Written by director Nolan with his brother Jonathan, The Dark Knight takes up sometime after Batman's crime-fighting successes in Batman Begins. Bruce Wayne (Christian Bale) is secure in his camouflage as a wastrel billionaire, freeing him to answer the Batman searchlight sent up by police lieutenant James Gordon (Gary Oldman). Pointedly, Batman's accomplishments have produced two negative consequences. On the one hand, the dons of organized crime have grown more desperate. On the other, TV talking heads and other hysterics have denounced Batman as a vigilante who ought to be brought to justice for his extralegal offenses. In response, Bruce and Batman, in their separate ways, try to promote the career of crusading district attorney Harvey Dent (Aaron Eckhart) as a white knight who will pursue within the law what Batman has undertaken through personal force of arms.
The crime lords counter with a move that recalls German conservatives backing Hitler and deeming him a buffoon they could control. Salvatore Maroni (Eric Roberts) and his henchmen hire a clown-faced bank robber known as The Joker (Heath Ledger, in a notably effective, creepy performance) to kill Batman. Because The Joker is a thief and a murderer, the mobsters mistake him for an ally. But in the final analysis, The Joker isn't on anybody's side. He's a psychopathic agent of anarchy. He's contemptuous of the mob, but he agrees to go after Batman because he sees the caped crusader as an architect of order. Batman came into being to sustain and reinforce civil society; The Joker exists entirely to destroy.
The 152-minute struggle between these monumental forces of good and evil is played out with all the usual chases, vehicle crashes, fisticuffs, machine-gun fire and wanton explosions that are the mainstay of superhero movies. Batman even has to ward off attack dogs on a couple of occasions, a development that presumably harbors an allusion that escaped me. As is so often the case in this kind of film, the editing focuses on speed rather than clarity. Often we can't tell quite what is going on, and we haven't a clue how the various forces are able to keep track of one another. The picture is also considerably overplotted, which inevitably leaves many of the interwoven plot threads underdeveloped. We learn what happens when Lt. Gordon doesn't listen to Dent's warnings about corrupt cops in his unit, but we aren't told why this happens or made to understand why these attendant events are necessary to the larger story. We ought to be affected by The Joker's murder of some characters, but since we barely know them, their demise generates no emotional power. Moreover, I grew increasingly annoyed at The Joker's ability to stage logistically complex acts of mayhem with little in the way of a support force and even less time to prepare.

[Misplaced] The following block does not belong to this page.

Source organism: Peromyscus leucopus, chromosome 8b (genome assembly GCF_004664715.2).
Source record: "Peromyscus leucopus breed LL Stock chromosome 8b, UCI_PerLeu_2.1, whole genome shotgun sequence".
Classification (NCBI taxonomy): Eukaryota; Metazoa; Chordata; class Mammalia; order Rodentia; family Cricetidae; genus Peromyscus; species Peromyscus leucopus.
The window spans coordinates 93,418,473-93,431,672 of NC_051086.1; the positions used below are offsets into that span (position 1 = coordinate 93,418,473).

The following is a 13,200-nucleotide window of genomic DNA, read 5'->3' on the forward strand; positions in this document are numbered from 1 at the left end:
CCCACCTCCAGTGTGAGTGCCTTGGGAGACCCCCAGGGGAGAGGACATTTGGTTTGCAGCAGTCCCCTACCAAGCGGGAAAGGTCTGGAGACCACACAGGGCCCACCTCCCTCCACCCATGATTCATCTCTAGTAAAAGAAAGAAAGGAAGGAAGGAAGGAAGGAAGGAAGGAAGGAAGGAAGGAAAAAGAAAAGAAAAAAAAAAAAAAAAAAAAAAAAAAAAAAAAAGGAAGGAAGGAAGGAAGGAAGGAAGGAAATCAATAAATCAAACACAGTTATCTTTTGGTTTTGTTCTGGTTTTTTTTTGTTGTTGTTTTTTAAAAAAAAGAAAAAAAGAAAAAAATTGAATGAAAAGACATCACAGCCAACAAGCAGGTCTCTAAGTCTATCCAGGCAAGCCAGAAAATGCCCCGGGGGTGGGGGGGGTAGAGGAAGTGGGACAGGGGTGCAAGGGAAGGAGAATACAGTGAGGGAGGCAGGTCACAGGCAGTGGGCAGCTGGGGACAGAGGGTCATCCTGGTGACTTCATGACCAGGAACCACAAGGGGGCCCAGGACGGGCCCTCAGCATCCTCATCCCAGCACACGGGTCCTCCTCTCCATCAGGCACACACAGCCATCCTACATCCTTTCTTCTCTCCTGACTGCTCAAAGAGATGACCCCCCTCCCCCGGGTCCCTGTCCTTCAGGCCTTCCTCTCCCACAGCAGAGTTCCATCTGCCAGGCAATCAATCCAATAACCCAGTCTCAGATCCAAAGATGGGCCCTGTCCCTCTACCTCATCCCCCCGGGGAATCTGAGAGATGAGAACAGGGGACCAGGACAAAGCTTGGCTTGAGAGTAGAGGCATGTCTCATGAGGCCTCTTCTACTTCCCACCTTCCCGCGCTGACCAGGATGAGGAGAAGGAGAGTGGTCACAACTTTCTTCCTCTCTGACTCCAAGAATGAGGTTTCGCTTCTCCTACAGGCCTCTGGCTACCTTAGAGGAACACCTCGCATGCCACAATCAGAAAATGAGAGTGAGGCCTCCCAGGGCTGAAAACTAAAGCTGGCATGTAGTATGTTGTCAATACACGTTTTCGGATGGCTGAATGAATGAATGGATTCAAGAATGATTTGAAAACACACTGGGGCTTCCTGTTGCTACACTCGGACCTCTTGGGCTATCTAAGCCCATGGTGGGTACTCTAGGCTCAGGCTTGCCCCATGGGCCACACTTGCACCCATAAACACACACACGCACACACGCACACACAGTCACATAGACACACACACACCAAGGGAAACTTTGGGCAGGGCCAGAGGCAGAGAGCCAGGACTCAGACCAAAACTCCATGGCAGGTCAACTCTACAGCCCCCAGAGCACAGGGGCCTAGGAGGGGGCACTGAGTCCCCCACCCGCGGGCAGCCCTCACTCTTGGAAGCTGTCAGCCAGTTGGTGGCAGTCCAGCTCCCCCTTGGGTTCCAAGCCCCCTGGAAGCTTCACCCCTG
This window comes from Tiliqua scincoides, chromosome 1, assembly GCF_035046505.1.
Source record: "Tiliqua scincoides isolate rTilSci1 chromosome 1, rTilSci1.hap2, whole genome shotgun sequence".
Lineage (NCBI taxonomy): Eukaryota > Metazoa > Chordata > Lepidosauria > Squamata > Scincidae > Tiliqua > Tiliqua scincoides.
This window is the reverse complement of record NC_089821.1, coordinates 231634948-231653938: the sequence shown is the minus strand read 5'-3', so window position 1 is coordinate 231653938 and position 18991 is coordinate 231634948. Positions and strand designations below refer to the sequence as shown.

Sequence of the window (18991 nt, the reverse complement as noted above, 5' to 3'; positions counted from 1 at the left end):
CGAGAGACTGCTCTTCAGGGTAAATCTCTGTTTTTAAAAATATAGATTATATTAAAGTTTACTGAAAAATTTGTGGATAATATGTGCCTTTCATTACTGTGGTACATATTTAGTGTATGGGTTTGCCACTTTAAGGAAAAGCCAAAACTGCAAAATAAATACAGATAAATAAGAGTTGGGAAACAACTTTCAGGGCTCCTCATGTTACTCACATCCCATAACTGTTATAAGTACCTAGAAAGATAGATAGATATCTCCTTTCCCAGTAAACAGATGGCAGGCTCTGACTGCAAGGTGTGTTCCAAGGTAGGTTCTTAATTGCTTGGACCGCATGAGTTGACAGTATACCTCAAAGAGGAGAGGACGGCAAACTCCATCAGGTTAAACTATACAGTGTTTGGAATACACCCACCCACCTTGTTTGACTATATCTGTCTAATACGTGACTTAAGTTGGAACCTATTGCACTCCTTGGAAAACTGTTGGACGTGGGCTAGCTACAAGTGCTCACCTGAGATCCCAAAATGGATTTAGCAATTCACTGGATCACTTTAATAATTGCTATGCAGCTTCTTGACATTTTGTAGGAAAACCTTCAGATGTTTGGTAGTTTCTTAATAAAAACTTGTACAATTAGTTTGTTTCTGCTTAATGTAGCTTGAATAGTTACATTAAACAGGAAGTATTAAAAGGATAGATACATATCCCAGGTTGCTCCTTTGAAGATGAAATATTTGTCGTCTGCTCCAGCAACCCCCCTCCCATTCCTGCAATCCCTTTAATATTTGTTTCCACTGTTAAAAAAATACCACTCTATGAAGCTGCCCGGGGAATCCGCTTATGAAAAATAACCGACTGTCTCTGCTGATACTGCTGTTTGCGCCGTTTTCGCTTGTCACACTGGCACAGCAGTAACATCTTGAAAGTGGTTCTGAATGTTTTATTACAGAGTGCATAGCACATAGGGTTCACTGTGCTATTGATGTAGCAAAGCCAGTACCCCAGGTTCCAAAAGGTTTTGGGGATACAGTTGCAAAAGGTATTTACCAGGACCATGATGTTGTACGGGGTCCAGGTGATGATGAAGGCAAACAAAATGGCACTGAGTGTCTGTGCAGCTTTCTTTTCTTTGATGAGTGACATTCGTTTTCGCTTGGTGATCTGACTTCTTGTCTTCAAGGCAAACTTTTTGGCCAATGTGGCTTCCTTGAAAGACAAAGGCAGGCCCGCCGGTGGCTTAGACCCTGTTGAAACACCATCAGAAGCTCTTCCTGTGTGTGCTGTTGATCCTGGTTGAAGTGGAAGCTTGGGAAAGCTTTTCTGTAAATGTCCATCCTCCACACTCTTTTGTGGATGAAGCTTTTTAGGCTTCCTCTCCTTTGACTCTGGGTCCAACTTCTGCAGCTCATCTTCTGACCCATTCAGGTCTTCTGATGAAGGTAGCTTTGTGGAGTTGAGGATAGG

The Dark Knight has attracted enthusiastic notices because of its somber vision. Can good triumph? Can good men defeat evil men without compromising their principles? Many critics have spotted analogies to America's war on terror, a subtext that Nolan has been dodgy about acknowledging. The connections are there, but not very clearly worked out in the film's narrative. I think we're supposed to see something critical in Batman's character when The Joker forces him to make Sophie's choice between his love, Rachel Dawes (Maggie Gyllenhaal), and his public ally, Dent. But I couldn't spot any convincing logic in his decision. Though I concede that this film dares to wrestle with issues that most genre films would not bother to raise, in the end I didn't find its conclusions persuasive. In fact, I think the film wimps out. If its vision was as dark as it has been hailed and were it more cold-eyed about the human condition, the complications of The Dark Knight's climactic montage would resolve themselves far differently.